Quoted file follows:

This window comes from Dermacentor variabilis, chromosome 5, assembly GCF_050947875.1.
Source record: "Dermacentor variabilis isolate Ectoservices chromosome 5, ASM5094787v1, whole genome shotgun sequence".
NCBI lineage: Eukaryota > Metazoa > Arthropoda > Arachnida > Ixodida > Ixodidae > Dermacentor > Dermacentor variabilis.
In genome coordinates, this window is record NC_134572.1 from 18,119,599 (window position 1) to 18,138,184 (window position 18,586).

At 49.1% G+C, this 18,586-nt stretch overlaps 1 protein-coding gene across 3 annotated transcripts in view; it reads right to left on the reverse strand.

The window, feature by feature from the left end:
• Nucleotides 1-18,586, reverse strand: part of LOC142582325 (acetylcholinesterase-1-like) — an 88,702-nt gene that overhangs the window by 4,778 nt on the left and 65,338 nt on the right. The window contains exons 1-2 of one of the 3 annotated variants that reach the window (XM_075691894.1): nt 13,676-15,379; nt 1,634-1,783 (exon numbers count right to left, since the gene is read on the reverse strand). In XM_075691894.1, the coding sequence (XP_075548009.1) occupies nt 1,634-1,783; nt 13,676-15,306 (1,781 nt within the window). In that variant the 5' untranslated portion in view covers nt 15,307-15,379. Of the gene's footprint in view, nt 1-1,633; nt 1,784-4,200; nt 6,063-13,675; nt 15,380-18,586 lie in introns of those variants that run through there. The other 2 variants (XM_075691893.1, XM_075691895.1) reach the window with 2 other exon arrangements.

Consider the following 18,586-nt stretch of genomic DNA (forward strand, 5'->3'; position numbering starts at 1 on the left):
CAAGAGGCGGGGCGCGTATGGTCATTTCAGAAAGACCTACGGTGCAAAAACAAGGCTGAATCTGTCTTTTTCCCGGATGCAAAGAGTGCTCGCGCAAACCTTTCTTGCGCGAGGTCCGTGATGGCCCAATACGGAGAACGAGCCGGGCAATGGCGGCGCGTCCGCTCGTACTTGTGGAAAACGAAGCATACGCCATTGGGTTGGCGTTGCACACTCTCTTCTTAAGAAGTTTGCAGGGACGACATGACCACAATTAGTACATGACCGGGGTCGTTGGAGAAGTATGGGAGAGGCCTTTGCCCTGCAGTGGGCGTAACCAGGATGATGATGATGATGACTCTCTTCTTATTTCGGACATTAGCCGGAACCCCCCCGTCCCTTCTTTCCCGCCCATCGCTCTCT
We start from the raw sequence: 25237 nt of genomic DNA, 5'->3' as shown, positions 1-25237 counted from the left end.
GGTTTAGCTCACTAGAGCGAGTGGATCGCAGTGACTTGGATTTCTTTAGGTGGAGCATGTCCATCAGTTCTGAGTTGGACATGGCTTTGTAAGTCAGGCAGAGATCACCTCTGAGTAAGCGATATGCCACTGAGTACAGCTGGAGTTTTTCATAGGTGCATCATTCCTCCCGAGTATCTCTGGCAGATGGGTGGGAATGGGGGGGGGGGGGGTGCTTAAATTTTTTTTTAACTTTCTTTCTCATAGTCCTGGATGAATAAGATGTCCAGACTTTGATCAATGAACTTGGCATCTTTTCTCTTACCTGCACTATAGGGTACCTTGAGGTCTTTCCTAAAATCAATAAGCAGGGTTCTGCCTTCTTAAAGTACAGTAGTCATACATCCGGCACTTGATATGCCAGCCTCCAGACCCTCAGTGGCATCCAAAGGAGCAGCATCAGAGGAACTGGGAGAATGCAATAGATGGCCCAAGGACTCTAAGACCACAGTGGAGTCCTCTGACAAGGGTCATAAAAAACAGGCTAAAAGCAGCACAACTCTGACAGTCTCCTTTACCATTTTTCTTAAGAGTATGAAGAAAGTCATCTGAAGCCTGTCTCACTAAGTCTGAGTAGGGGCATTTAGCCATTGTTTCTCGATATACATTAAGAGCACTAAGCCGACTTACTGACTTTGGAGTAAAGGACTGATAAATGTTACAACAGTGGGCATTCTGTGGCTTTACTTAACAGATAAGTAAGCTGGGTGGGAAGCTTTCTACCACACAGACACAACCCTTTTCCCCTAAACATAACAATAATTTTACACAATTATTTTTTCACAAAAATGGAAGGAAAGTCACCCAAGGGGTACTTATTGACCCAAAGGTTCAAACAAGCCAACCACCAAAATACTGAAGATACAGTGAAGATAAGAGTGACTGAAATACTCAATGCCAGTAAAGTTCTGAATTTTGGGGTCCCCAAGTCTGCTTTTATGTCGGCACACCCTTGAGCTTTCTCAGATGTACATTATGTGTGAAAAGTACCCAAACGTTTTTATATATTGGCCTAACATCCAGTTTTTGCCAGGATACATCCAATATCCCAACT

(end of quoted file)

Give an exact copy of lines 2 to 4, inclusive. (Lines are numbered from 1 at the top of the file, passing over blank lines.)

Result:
Source record: "Dermacentor variabilis isolate Ectoservices chromosome 5, ASM5094787v1, whole genome shotgun sequence".
NCBI lineage: Eukaryota > Metazoa > Arthropoda > Arachnida > Ixodida > Ixodidae > Dermacentor > Dermacentor variabilis.
In genome coordinates, this window is record NC_134572.1 from 18,119,599 (window position 1) to 18,138,184 (window position 18,586).